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Challenging Students to Think More Deeply

| Ben Johnson

You lower yourself into the cage and tie your hand to the back of the big brown bull, which snorts with anger and irritation as they cinch the rope. You are careful to keep your legs from being smashed between the pen wall and the jittery 1,300-pound bull.

You are thankful for the cowboy in the front of the bull who is doing his best to distract it from what you are doing. The three other men who are helping you with the ropes and getting settled on the bull's back encourage you with "Go get 'em, cowboy!" and pats on the back. Then the gate opens, and you hang on for dear life.

You know that you must do two things to make the ride worth it: stay on for eight seconds by responding to and anticipating the rhythms of the bull's movements, and show some style in doing it.

The world is in slow motion as you experience the longest eight seconds of your life.

The bull heaves its bulk into the air, jumps, twists, and cavorts in every imaginable way to get you and that uncomfortable rope off. You realize your strength is insignificant compared to nearly 1 ton of muscle that is throwing you around like a rag doll. You feel like your arm is going to fall off, but you continue to hang on.

The buzzer sounds, and you let go of the rope and try to jump free of the angry bull's flailing hooves and vicious horns. The rodeo clowns get the bull's attention as you dash to safety.

After the bull is taken into the pen, you retrieve your hat and your favorite cinching rope from the arena's sandy floor. Only then do you hear the crowd's roar of approval. The thunderous applause, mixed with whoops and hollers of appreciation, make you stand a little straighter and walk taller.

You are just glad to be alive. This time, the bull lost.

The other day, I took my daughter, Sadie-Belle, to a professional bull-riding competition at San Antonio's AT&T Center, where they normally play basketball, and it was quite a show.

It has been a while since I had watched such an event, and though I have never ridden a bull, I imagine it would be something like what I wrote above.

I noticed that some bull riders wear helmets instead of hats. Most wear padded, protective vests. They all wear gloves, and they all wear spurs. But it took me a few moments to figure out what the bull rider's most valuable piece of equipment really is: that cinch rope each rider carefully went back and retrieved after each ride. As educators, we have a cinch rope, too.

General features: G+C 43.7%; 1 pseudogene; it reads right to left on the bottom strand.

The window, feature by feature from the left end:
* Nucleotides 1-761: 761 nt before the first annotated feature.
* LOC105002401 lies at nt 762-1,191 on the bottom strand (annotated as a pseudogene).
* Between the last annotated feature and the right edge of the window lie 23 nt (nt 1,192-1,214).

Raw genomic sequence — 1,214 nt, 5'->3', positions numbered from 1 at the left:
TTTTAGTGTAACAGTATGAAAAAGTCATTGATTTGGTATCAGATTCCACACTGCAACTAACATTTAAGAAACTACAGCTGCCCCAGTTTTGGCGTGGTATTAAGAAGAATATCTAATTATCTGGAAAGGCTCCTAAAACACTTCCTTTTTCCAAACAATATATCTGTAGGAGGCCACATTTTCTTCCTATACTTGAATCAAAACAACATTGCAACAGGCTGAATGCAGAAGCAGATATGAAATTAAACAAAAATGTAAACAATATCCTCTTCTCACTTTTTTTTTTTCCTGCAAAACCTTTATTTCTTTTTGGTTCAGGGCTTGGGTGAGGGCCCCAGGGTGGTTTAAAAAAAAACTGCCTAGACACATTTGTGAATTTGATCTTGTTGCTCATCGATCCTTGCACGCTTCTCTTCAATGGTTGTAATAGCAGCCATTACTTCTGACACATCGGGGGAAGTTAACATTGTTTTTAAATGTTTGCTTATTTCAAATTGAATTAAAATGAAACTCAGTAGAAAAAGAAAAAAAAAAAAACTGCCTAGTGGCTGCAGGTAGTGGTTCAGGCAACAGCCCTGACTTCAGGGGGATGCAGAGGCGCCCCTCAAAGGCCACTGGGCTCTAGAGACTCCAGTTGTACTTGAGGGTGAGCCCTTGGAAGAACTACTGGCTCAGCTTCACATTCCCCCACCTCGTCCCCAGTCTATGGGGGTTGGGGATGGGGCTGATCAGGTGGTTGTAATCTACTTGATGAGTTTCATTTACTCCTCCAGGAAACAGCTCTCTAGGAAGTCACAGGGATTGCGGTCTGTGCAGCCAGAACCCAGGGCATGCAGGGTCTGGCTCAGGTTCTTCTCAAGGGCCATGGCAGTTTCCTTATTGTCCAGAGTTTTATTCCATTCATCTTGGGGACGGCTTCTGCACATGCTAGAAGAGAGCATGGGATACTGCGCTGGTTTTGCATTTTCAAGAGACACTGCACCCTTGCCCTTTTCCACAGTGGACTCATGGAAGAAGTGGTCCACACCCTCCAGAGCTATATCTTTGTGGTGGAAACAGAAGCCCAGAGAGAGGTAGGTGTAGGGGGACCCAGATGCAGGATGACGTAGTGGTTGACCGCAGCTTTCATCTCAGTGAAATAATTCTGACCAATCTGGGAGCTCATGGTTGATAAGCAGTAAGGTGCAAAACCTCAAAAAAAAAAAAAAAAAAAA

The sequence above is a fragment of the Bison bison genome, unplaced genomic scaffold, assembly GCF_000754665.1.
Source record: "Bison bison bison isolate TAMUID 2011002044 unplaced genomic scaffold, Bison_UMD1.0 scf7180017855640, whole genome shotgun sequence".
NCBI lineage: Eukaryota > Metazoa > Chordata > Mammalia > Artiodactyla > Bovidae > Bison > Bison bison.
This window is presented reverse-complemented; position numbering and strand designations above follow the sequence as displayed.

The Educational Cinch Rope

What is the purpose of the cinch rope? To the uninitiated, the bulls seem like ferocious animals. The opposite is actually normally the case. For the most part, these bulls are docile, independent creatures. I actually saw one of the bulls lie down in the stocks, refusing to get up for the cowboy to ride.

So, how do the cowboys get the normally sedentary bull to leap in the air? They tie the cinch rope around the bull, and it is so uncomfortable that the bull is eager to do anything it can to buck the cowboy off for relief. Keep in mind that the bulls are trained to do this and are often successful in removing the rider: Out of 40 cowboys who rode on the day my daughter and I watched, only seven were able to stay on their bulls the full eight seconds.

A teacher's cinch rope is called cognitive dissonance. The term comes from the concept of different sound waves as they collide, creating disharmonic vibrations. It is uncomfortable to listen to such sour notes. Cognitively, speaking dissonance is produced when two ideas seem to collide and only one can be right.

The educational cinch rope has to be uncomfortable enough for the students to do something about it, and, just like the bulls, the students need to be trained on how to buck you for causing the dissonance.

In some cases, the information students have in their brains is incorrect. For example, if you ask a student what causes the seasons of the year, they will likely tell you it is because the distance from Earth to the Sun changes according to the planet's orbital path. In fact, the real reason is that the sun is 20 degrees colder in the winter than it is in the summer.

Did I create some dissonance? If I told you that neither reason mentioned above is true, are you motivated enough to find out the answer?

Cognitive dissonance can also be created by the careful gathering and analysis of data in order to dispel myths, assumptions, and general erroneous beliefs. Student-led investigations can find answers to questions all kids want to know: Does the butter side of the bread always land facing the floor? Do blondes have more fun? How many licks does it take to get to the center of a Tootsie Roll Pop?